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Med Decis Making. 2007 Nov-Dec;27(6):789-821.

A systematic review of cost-utility analyses in HIV/AIDS: implications for public policy.

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The SPHERE Institute/Acumen, LLC, Burlingame, California, USA.



To determine whether gaps exist in published cost-utility analyses as measured by their coverage of topics addressed in current HIV guidelines from the Department of Health and Human Services (DHHS).


A systematic review of US-based cost-effectiveness analyses of HIV/AIDS prevention and management strategies, based on original, published research.


Predefined criteria were used to identify all analyses pertaining to prevention and management of HIV/AIDS; information was collected on type of strategy, patient demographics, study perspective, quality of the study, effectiveness measures, costs, and cost-effectiveness ratios.


One hundred and six studies were identified; 62 described strategies for averting new HIV infections, and 44 dealt with managing persons who are HIV positive. The quality of studies was generally high, but gaps were found in all studies. Especially common were omissions in reporting data abstraction methodology and discussions of direction and magnitude of potential biases. Among the 22 most highly rated papers (score of 90 or higher), only 1 was cited in the guidelines, and 3 papers reported on interventions that were superseded by newer approaches. Using a USD 100,000 threshold, the guidelines usually endorsed interventions found to be cost-effective. Exceptions included recommending postexposure prophylaxis (PEP) for populations in which PEP is unlikely to be cost-effective and not recommending primary resistance testing in treatment-naive persons, although the intervention was reported to have a cost-effectiveness ratio of less than USD 50,000.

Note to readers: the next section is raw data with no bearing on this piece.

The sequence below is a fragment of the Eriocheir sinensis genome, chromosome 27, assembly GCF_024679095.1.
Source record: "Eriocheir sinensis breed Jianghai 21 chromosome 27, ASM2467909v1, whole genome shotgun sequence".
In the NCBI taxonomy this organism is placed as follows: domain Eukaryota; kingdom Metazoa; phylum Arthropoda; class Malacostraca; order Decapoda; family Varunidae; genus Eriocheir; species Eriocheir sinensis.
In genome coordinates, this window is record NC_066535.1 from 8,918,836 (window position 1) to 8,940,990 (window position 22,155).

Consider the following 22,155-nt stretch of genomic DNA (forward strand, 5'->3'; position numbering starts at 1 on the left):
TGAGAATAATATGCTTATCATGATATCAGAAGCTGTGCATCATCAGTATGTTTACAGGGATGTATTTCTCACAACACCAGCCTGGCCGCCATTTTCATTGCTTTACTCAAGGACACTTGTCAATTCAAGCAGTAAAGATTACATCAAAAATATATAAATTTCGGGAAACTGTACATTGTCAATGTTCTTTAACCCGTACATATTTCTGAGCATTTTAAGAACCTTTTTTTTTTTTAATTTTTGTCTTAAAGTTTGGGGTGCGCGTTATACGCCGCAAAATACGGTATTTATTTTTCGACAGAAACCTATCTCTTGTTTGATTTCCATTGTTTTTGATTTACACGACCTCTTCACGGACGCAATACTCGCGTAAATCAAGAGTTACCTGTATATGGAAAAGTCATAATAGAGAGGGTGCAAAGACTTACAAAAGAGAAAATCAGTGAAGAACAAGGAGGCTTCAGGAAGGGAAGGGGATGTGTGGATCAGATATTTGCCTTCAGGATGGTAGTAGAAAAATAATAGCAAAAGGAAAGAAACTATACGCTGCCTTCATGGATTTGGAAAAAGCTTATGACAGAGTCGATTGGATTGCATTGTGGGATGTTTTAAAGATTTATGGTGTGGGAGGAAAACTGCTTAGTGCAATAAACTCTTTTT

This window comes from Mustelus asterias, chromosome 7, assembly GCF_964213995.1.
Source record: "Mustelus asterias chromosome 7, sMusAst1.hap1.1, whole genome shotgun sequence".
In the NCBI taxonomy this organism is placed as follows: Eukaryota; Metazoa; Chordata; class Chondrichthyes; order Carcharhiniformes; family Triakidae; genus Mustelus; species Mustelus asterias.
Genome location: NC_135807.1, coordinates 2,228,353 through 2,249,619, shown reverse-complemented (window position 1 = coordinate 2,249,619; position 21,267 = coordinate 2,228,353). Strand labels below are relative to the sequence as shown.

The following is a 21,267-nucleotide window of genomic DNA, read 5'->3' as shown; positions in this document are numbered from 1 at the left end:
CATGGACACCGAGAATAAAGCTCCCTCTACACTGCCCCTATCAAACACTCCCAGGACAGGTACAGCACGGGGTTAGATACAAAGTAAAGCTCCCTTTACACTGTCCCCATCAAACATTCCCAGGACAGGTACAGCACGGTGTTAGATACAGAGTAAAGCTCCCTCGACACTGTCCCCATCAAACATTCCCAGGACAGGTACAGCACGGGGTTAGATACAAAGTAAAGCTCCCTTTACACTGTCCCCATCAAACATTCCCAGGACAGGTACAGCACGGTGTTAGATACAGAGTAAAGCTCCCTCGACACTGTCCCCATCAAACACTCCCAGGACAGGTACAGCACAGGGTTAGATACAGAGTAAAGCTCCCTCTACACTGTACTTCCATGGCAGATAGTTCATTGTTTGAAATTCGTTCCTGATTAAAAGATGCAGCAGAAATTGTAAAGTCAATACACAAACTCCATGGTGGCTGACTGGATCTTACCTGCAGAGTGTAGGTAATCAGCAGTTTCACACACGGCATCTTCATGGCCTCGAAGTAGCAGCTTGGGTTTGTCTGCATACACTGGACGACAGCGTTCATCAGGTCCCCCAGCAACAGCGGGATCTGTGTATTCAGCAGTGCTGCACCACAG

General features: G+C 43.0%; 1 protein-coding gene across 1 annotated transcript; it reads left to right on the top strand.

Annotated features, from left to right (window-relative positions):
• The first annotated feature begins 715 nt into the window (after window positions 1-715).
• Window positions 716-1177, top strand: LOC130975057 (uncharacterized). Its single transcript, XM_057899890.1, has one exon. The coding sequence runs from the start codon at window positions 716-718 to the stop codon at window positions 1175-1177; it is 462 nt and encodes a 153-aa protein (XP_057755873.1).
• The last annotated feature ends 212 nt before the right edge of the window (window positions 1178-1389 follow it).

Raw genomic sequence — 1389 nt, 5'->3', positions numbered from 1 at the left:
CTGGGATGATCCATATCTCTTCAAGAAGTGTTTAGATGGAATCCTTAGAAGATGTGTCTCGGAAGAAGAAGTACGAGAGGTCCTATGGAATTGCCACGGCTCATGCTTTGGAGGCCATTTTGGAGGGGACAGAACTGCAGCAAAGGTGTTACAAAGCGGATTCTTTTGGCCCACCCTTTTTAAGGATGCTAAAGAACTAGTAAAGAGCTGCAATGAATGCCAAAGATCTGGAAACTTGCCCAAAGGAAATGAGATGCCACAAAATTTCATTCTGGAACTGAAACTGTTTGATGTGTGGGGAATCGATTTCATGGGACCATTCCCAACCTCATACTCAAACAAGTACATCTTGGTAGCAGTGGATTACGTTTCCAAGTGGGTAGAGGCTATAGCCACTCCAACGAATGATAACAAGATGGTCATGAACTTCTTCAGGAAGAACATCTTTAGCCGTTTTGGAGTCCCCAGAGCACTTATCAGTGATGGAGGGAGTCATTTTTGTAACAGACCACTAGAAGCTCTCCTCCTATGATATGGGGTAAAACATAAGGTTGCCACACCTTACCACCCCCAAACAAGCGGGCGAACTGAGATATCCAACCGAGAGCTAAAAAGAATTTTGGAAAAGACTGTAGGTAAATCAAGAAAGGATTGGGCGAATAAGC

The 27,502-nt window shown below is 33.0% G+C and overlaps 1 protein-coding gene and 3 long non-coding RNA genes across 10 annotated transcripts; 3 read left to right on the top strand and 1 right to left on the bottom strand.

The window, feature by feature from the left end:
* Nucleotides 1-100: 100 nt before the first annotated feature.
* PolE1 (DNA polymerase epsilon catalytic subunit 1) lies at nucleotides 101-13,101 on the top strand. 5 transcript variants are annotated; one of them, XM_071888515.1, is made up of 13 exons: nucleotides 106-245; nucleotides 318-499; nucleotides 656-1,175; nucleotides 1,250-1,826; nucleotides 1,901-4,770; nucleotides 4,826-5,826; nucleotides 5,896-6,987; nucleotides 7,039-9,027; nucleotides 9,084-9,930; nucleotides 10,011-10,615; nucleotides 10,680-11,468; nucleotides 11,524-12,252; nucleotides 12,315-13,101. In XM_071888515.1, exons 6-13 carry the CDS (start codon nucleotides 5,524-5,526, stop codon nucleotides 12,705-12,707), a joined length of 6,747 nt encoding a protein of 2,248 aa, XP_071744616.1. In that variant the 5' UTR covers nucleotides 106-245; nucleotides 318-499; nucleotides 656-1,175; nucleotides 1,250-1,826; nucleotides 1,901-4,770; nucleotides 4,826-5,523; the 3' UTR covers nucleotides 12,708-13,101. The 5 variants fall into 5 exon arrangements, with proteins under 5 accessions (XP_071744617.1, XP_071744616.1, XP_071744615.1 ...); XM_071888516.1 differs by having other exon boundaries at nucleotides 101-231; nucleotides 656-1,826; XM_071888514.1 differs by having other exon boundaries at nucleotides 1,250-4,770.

Despite an abundant literature on the cost-utility of HIV/AIDS-targeted strategies, guidelines cite relatively few of these papers, and gaps exist regarding assessments of some strategies and special populations.

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